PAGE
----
Re: [tied] Re: Lawwy.

From: Piotr Gasiorowski
Message: 8845
Date: 2001-08-29

Welcome to the list, Phil.
The labiodental approximant [V] (which could be defined as a "lax" version of [v], pronounced without any lip-rounding and without audible friction, as if halfway between [w] and [v]) is a rather common substitute for English /r/. I suspect that Lawwy's speech disorder was of that kind. The substitution of /w/ for /r/, so that "red" and "wed" don't contrast at all, has also been reported, but is vewy, vewy wawe.
The cause of the defect can't be determined confidently without examining the speaker in question. It could be some minor physical malformation or impairment of neuromuscular control, impeding articulations involving the tip of the tongue (at least one person on this list will inevitably think of damage caused by heavy-metal poisoning). If Lawwy parents were British, perhaps one of them had a similar condition and Lawwy simply happened to imitate the wrong model. This "labiodental /r/" is, I think, more common in Britain than in the US (it apparently better matches the British realisation of /r/ in acoustic terms) and even used to be regarded as an upper-class affectation. Now the tide has turned and some authors associate it with Estuary English for a change -- without good reason, as far as I'm able to judge.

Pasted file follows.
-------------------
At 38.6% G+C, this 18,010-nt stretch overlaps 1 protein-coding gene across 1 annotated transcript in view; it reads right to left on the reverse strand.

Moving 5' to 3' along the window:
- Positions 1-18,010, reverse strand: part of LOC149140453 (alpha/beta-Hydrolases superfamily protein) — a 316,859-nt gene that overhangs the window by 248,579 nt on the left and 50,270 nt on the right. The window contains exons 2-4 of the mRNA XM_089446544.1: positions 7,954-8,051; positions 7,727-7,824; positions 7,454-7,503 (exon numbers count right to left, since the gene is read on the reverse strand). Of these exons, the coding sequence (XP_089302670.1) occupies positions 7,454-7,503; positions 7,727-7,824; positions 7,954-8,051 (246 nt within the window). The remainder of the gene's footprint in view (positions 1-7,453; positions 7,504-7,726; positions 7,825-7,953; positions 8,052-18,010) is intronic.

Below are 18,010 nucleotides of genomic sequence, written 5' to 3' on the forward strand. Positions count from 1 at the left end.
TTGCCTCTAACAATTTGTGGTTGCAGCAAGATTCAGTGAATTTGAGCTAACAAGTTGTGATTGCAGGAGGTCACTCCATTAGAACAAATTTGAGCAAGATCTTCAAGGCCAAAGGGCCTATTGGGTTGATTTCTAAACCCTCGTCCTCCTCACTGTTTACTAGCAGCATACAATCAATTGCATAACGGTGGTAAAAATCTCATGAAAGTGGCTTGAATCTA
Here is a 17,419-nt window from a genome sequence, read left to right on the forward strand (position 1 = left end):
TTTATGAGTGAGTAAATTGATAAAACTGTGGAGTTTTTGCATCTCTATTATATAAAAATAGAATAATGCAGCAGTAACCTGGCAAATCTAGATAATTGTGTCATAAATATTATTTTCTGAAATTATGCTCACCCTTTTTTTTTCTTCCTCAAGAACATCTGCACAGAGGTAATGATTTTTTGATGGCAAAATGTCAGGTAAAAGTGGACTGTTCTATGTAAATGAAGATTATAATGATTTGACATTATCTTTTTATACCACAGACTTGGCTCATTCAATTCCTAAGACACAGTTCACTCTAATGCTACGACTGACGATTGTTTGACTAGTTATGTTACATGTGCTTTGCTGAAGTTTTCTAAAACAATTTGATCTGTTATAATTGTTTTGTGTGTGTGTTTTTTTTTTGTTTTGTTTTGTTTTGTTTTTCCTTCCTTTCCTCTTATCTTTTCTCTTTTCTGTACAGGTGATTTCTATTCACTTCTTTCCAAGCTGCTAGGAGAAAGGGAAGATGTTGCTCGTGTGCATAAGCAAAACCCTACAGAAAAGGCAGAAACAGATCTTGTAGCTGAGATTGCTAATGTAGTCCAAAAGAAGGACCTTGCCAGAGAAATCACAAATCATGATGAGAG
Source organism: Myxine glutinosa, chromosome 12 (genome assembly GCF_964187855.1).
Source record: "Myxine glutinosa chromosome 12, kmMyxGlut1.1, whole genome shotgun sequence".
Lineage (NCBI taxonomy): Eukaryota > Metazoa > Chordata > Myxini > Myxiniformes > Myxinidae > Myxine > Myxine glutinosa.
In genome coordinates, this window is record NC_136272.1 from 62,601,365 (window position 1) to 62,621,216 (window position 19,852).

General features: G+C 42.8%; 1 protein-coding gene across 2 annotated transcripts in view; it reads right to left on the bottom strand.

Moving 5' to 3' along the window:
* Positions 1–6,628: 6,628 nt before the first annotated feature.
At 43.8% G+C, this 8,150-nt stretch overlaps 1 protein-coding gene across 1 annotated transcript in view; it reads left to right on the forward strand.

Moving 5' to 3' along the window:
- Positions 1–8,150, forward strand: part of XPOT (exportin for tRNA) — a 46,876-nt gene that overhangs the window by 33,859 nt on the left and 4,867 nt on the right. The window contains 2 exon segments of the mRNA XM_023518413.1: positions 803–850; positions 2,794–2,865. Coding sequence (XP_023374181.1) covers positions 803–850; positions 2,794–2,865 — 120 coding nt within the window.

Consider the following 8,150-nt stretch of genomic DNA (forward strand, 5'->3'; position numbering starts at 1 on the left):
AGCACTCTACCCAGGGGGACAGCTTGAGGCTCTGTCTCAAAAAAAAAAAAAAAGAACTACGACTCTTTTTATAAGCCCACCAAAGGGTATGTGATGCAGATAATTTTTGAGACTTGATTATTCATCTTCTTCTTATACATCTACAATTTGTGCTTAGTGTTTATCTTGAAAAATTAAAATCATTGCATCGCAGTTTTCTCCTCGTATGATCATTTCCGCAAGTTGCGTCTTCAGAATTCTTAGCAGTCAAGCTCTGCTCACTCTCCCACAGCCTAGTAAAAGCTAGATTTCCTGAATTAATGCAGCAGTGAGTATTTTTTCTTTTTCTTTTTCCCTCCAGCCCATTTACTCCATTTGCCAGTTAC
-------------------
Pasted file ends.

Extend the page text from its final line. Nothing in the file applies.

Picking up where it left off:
----- Original Message -----
From: gibbsp@...
Sent: Wednesday, August 29, 2001 10:54 PM
Subject: [tied] Re: Vwikings.

In High School one of my classmates always pronounced his R's as W's, Elmer Fudd-like.  At the time I wondered why but forgot about it until this posting tweaked my memory.  His mother tongue (and his parents') was English so it was not caused by his learning a new language imperfectly.  My question is what would cause his inability to form the r sound.  By the way, his first name was Lawrence so he always introduced himself as Lawwy.